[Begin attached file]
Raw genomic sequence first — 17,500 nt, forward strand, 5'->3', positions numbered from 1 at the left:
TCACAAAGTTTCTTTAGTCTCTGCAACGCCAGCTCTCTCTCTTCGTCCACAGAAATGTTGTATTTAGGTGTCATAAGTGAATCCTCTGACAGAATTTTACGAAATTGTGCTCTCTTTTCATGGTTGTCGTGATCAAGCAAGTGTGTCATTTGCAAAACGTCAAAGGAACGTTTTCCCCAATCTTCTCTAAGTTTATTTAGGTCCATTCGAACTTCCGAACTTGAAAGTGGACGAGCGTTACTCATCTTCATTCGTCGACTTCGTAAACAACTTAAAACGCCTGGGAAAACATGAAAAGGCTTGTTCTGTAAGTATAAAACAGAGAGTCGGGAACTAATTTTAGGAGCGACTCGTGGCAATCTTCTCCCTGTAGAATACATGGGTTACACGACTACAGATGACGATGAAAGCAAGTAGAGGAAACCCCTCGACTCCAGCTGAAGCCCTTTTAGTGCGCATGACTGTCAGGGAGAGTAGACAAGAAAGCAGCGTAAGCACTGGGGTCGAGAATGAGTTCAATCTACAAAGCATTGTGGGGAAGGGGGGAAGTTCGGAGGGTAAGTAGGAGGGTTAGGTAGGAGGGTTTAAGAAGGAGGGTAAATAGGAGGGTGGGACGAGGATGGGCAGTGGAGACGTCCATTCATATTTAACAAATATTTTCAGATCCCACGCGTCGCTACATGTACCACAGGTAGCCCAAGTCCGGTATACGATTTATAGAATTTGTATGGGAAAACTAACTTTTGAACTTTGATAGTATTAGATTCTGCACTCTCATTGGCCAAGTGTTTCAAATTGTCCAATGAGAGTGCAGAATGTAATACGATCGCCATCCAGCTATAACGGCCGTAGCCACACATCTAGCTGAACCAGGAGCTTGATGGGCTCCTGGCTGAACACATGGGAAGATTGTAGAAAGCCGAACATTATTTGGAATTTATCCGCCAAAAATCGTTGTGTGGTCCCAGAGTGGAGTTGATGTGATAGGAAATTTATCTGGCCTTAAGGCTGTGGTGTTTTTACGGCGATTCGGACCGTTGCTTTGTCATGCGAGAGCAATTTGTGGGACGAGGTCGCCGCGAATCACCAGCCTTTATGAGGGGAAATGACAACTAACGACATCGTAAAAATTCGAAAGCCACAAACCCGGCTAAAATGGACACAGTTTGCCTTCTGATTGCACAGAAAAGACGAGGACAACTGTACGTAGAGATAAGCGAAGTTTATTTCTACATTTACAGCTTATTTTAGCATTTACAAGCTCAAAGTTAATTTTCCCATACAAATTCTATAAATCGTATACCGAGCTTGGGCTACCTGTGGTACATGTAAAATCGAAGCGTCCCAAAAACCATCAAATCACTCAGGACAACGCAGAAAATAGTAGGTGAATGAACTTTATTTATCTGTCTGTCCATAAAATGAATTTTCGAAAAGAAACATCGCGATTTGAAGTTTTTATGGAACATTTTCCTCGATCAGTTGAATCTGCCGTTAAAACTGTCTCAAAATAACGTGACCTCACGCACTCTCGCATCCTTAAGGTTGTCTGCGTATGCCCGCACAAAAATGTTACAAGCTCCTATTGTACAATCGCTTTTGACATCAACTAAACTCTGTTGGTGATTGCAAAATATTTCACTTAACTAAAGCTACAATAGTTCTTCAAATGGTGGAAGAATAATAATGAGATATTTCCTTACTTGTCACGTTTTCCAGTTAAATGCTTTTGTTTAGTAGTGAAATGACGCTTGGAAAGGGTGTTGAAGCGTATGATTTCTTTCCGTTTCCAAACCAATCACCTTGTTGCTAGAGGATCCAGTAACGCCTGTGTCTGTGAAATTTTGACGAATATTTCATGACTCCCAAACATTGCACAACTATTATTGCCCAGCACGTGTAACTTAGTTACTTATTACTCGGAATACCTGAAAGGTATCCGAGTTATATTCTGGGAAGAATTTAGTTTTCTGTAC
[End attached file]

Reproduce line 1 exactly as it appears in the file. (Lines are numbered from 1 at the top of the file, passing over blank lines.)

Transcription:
Raw genomic sequence first — 17,500 nt, forward strand, 5'->3', positions numbered from 1 at the left: